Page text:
Baby Boomer Acts Fuel Surge in North American Concert Ticket Sales

Baby Boomer Acts Fuel Surge in North American Concert Ticket Sales
July 10, 2015

Mister D: While Bette is doing incredibly well, she is not playing nearly as many shows as the other acts. Hers was a very short tour in comparison to the others in the Top 10.

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Fueled by touring forces like the Rolling Stones and Garth Brooks, the North American concert industry hit a high note in the first half of 2015, selling a record 18.8 million tickets, up nearly 23% from the same period last year and breaking the previous high of 18.6 million tickets sold in 2013.

The mid-year tally, released Friday in a report by the trade publication Pollstar, underscores the role of live music as the lifeblood of the music industry, with ticket prices spiking and bands hitting the road in droves to maximize their earnings.

The Top 100 concert tours in North America have raked in a combined gross of $1.4 billion in ticket sales this year, up $402 million from last year. That gross surpassed the previous mid-year high, set in 2013, by 15%.

The cost of tickets is higher than ever, averaging $76.20 this year, a jump of more than $8 from last year. In general, country stars resisted the urge to jack up their prices. Garth Brooks, who returned to the stage to much fanfare, charged an average of $66 for his tickets, but still managed to score the No. 2 most lucrative North American tour, with a gross of $79.9 million in ticket sales. Seats at Rolling Stones concerts, by contrast, cost $178 on average. That helped the Stones rake in a gross of $80.7 million on their Zip Code tour and earned them the No. 1 spot so far this year.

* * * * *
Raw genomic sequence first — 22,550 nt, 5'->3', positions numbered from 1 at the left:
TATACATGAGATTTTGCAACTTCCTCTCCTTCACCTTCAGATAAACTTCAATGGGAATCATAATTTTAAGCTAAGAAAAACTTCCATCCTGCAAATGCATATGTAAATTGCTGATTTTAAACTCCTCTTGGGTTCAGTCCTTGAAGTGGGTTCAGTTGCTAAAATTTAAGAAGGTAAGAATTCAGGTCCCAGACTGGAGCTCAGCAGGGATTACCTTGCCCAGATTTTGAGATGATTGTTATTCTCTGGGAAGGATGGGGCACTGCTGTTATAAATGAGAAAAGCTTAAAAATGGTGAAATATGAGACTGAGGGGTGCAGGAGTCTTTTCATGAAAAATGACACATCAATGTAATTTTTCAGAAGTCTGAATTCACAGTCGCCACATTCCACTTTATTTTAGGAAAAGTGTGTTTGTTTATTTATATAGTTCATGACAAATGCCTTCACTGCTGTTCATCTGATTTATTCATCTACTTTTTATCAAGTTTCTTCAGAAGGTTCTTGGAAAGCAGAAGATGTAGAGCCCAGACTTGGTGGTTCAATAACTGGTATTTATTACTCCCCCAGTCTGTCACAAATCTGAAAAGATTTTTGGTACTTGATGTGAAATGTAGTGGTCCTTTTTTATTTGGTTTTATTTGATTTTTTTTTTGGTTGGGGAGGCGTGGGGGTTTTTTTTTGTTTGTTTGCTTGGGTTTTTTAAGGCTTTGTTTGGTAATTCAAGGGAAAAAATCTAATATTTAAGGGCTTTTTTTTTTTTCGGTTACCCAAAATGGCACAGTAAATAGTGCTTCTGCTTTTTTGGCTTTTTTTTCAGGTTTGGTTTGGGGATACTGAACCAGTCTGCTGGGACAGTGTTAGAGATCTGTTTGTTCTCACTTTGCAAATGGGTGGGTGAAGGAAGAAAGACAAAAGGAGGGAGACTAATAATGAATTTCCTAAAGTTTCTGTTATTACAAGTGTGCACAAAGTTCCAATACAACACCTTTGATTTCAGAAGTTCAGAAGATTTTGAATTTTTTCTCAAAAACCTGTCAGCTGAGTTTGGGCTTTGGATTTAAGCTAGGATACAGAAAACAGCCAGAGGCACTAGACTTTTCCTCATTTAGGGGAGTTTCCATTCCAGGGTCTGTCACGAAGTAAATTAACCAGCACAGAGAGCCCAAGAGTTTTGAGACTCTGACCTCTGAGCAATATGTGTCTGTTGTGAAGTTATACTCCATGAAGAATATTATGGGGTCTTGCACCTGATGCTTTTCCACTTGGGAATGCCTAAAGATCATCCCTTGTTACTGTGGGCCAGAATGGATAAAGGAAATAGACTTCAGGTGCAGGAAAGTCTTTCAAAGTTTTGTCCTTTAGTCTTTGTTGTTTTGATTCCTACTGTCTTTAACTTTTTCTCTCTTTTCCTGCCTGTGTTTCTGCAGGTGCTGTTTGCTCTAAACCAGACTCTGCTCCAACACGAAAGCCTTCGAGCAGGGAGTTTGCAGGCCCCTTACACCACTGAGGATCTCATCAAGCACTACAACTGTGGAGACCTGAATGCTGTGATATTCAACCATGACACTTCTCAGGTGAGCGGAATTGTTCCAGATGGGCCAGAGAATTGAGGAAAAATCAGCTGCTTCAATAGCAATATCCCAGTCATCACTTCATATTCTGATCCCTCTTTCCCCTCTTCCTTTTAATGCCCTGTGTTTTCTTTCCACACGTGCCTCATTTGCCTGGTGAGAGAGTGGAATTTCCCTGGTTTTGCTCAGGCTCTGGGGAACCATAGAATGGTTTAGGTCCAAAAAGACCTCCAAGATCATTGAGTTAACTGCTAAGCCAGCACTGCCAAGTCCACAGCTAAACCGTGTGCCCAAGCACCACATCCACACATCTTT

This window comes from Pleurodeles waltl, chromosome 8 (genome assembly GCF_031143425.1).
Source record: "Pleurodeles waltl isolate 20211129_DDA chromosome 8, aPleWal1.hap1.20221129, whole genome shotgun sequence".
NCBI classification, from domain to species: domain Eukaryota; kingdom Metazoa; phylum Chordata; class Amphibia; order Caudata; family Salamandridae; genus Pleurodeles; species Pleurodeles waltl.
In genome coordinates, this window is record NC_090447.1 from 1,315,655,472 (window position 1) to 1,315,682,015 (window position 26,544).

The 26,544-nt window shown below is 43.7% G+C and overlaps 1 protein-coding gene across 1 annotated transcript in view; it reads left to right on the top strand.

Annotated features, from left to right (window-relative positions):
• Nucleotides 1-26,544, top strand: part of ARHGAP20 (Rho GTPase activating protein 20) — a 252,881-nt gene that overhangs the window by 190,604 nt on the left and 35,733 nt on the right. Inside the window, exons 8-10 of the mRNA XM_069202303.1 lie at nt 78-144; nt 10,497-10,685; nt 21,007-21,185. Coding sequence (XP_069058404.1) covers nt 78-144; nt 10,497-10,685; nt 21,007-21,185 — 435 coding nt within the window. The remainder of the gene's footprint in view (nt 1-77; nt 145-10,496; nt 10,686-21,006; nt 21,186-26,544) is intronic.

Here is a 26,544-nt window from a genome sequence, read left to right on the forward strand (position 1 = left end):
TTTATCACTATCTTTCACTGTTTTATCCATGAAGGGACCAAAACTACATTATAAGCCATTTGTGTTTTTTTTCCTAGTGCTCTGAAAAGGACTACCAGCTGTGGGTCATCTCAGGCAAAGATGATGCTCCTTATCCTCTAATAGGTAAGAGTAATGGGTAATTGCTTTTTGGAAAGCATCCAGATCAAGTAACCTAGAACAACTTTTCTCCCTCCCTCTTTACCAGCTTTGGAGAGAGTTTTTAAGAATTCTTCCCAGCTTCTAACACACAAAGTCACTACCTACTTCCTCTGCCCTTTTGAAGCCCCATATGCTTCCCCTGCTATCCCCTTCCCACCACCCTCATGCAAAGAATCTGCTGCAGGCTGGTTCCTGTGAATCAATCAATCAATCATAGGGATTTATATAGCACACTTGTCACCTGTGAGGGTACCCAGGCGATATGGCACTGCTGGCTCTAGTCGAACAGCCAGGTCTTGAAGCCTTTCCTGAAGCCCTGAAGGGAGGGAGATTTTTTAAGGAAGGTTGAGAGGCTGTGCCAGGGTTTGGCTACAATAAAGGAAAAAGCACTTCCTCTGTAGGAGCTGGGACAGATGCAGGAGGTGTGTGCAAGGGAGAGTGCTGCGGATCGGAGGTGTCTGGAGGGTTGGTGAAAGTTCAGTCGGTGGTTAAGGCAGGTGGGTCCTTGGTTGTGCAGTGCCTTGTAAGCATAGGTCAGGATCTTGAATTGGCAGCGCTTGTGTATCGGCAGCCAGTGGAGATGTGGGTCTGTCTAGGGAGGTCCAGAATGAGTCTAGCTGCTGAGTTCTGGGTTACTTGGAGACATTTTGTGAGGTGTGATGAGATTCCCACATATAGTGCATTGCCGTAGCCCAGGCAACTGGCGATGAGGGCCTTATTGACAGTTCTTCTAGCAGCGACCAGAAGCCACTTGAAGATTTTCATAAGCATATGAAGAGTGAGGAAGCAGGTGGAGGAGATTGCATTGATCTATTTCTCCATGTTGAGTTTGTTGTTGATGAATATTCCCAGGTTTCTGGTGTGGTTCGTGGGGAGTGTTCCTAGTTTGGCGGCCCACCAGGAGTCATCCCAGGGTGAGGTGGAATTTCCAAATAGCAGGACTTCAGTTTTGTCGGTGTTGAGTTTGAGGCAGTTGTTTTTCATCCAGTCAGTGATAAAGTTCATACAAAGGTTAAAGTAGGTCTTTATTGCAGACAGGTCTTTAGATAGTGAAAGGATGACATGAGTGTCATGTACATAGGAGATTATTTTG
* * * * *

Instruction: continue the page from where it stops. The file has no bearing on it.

Rounding out the top 10 (in millions of dollars) were Fleetwood Mac ($65.9), Kenny Chesney ($55.8), U2 ($40.3), Maroon 5 ($39.8), Neil Diamond ($37.7), Taylor Swift ($35.6), Elton John ($29.8) and Bette Midler ($28.2).

That ranking is certain to change as the year progresses and some of the biggest tours gain steam. U2 and Taylor Swift are only a couple months into their respective tours that will continue through the rest of the year.

One Direction doesn’t start its run of North American stadiums until next week, but the band has already grossed $107.7 million worldwide, and again ranks No. 1 among the Top 50 global tours.

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